Parameter sniffing (for the uninitiated)
Parameter sniffing is a well-known issue within SQL Server. Imagine you have a query that can return a wildly varying number of rows. For example, a query that returns all orders in your system for a given customer. Most of your customers have a few orders, several have a lot, and one huge customer has tons of orders.
When the query is executed for the first time, SQL Server will estimate the number of rows the query will return based on the customer_id and create a plan based on that estimate.
If you wanted the details for a small account, the plan will be optimized for a small number of rows (assuming your statistics are accurate) and will be more likely to have nested loops and key lookups. Those operations are fine for small result sets but less efficient for large result sets.
If you called to get details for your largest account, you’ll get a plan that is optimized for a huge number of rows; likely using an index\table scan or maybe a hash match join instead of nested loops.
But the plan will be compiled for the first execution, and hopefully reused after that. If the plan is geared toward a small result set, it will perform poorly for the large account, and vice versa.
You can minimize the effect of parameter sniffing using WITH RECOMPILE or OPTIMIZE FOR hints, but look at an example of parameter sniffing using WideWorldImporters.
USE WideWorldImporters GO CREATE OR ALTER PROCEDURE Sales.GetOrders @CustomerID INT AS SELECT * FROM Sales.Orders so WHERE so.CustomerID = @CustomerID; GO
I added some more data to the table, all under one CustomerID, to change its statistics. CustomerID 90 has been very busy.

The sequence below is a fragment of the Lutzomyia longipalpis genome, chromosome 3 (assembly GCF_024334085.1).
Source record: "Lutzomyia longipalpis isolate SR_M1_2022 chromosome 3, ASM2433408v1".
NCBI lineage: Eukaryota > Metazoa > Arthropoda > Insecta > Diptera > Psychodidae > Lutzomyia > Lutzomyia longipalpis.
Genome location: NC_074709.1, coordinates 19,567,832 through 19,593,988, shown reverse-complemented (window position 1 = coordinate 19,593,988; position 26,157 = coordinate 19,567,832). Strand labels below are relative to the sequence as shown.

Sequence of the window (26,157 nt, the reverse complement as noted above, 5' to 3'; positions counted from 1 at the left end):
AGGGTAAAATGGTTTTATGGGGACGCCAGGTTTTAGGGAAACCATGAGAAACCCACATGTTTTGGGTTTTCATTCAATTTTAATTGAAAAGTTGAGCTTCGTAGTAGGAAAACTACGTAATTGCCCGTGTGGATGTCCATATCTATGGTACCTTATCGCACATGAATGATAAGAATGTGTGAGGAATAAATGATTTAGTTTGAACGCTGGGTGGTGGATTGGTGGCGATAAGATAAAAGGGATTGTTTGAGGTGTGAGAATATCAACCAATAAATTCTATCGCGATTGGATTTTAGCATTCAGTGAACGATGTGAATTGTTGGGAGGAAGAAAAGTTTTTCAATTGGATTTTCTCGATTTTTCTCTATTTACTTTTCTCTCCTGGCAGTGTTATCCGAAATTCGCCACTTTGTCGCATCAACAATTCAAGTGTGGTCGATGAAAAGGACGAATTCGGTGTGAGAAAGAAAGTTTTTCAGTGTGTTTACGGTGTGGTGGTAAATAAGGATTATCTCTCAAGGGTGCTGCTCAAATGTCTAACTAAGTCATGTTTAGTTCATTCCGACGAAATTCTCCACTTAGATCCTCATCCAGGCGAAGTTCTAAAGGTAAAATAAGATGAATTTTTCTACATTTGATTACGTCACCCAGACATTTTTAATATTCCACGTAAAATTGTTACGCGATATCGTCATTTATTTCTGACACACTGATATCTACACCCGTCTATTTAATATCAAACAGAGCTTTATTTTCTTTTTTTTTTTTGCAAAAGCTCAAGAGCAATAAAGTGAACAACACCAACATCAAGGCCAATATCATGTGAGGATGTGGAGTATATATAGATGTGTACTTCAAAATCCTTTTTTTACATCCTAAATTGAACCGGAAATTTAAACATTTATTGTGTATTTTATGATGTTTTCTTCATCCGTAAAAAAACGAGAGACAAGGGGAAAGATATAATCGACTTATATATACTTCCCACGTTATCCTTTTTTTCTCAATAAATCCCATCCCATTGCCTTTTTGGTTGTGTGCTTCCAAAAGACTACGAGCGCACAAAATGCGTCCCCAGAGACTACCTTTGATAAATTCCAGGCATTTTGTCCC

If I run this simple procedure for CustomerID 13, we’ll get a plan well suited to it, and the estimates are accurate.
EXEC Sales.GetOrders @CustomerID = 13; -- 13 or 90 GO
If we try again but with CustomerID 90, we use the same plan and estimate the same number of rows. But nested loops and a key lookup probably shouldn’t be the plan when we are returning over 100,000 rows.
This is an example of parameter sniffing. Our plan is going to be defined largely by the parameters we use when the procedure gets compiled.
Parameter Sensitive Plan Optimization attempts to solve the parameter sniffing issue by allowing a query to have different plans that are used based on the cardinality of one important parameter. The parent query has a plan that is really just a stub; there can be up to three variant queries that have full execution plans. When the query is executed, the optimizer chooses which variant query and plan to use based on the cardinality of the parameter’s value.
The plans for the parent and variant queries all indicate that PSPO is in use, and show the boundaries for the parameter. There is a low boundary and a high boundary. If the value provided for the parameter should return a small number of rows, less than the low boundary, the appropriate plan is used. If the cardinality for that value is between the two boundaries, another plan is used. If the cardinality is above the high boundary, the third plan is used.
I tried several times but was unable to get PSPO to kick in on this table in WideWorldImporters, so I shifted to using the StackOverflow2013 database.
USE StackOverflow2013; GO ALTER DATABASE CURRENT SET COMPATIBILITY_LEVEL = 160; /* 2022 */ GO ALTER DATABASE StackOverflow2013 SET QUERY_STORE = ON; GO ALTER DATABASE StackOverflow2013 SET QUERY_STORE (OPERATION_MODE = READ_WRITE, QUERY_CAPTURE_MODE = ALL, INTERVAL_LENGTH_MINUTES = 15); GO EXEC DropIndexes; GO IF NOT EXISTS( SELECT 1 FROM sys.indexes si WHERE name = 'IX_User_Reputation' ) BEGIN CREATE INDEX IX_User_Reputation ON dbo.Users(Reputation); END; GO CREATE OR ALTER PROCEDURE dbo.User_GetByReputation @Reputation int AS SELECT u.AccountId, u.DisplayName, u.Views, u.CreationDate FROM dbo.Users u WHERE u.Reputation=@Reputation; GO
I’ve seen a few other blogs use Reputation as an example, and it seems its histogram is in a good state for the optimizer to choose PSPO.
You can see from the query text at the top of the plan that the system has added an OPTION hint for “PLAN PER VALUE”. This is specifying which of the variant plans to use for this parameter.
If you look in the XML, you will also see a block like this one when PSPO is in use:
<StmtSimple StatementCompId="4" StatementEstRows="7173" StatementId="1" StatementOptmLevel="FULL" CardinalityEstimationModelVersion="160" StatementSubTreeCost="21.8786" StatementText="SELECT